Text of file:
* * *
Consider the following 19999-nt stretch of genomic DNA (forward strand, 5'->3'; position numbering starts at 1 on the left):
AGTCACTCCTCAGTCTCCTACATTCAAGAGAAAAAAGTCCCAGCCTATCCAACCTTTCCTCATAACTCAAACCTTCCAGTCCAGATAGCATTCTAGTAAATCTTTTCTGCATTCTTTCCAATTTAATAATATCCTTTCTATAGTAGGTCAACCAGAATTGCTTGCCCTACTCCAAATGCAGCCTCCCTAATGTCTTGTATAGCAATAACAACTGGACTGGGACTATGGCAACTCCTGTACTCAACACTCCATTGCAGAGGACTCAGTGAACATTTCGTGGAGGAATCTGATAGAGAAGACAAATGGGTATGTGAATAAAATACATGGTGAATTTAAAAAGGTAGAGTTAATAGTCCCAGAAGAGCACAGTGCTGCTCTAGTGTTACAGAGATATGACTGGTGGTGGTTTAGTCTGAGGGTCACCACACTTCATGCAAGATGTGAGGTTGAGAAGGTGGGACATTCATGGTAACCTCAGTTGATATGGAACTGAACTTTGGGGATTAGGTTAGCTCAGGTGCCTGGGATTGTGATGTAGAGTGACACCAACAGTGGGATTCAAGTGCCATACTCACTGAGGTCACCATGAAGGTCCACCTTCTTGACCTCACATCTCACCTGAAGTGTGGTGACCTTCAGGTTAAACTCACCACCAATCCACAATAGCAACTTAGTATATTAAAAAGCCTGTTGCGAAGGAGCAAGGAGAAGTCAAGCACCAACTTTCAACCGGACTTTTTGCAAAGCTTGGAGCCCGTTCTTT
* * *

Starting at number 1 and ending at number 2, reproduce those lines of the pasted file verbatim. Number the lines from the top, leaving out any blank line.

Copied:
Consider the following 19999-nt stretch of genomic DNA (forward strand, 5'->3'; position numbering starts at 1 on the left):
AGTCACTCCTCAGTCTCCTACATTCAAGAGAAAAAAGTCCCAGCCTATCCAACCTTTCCTCATAACTCAAACCTTCCAGTCCAGATAGCATTCTAGTAAATCTTTTCTGCATTCTTTCCAATTTAATAATATCCTTTCTATAGTAGGTCAACCAGAATTGCTTGCCCTACTCCAAATGCAGCCTCCCTAATGTCTTGTATAGCAATAACAACTGGACTGGGACTATGGCAACTCCTGTACTCAACACTCCATTGCAGAGGACTCAGTGAACATTTCGTGGAGGAATCTGATAGAGAAGACAAATGGGTATGTGAATAAAATACATGGTGAATTTAAAAAGGTAGAGTTAATAGTCCCAGAAGAGCACAGTGCTGCTCTAGTGTTACAGAGATATGACTGGTGGTGGTTTAGTCTGAGGGTCACCACACTTCATGCAAGATGTGAGGTTGAGAAGGTGGGACATTCATGGTAACCTCAGTTGATATGGAACTGAACTTTGGGGATTAGGTTAGCTCAGGTGCCTGGGATTGTGATGTAGAGTGACACCAACAGTGGGATTCAAGTGCCATACTCACTGAGGTCACCATGAAGGTCCACCTTCTTGACCTCACATCTCACCTGAAGTGTGGTGACCTTCAGGTTAAACTCACCACCAATCCACAATAGCAACTTAGTATATTAAAAAGCCTGTTGCGAAGGAGCAAGGAGAAGTCAAGCACCAACTTTCAACCGGACTTTTTGCAAAGCTTGGAGCCCGTTCTTT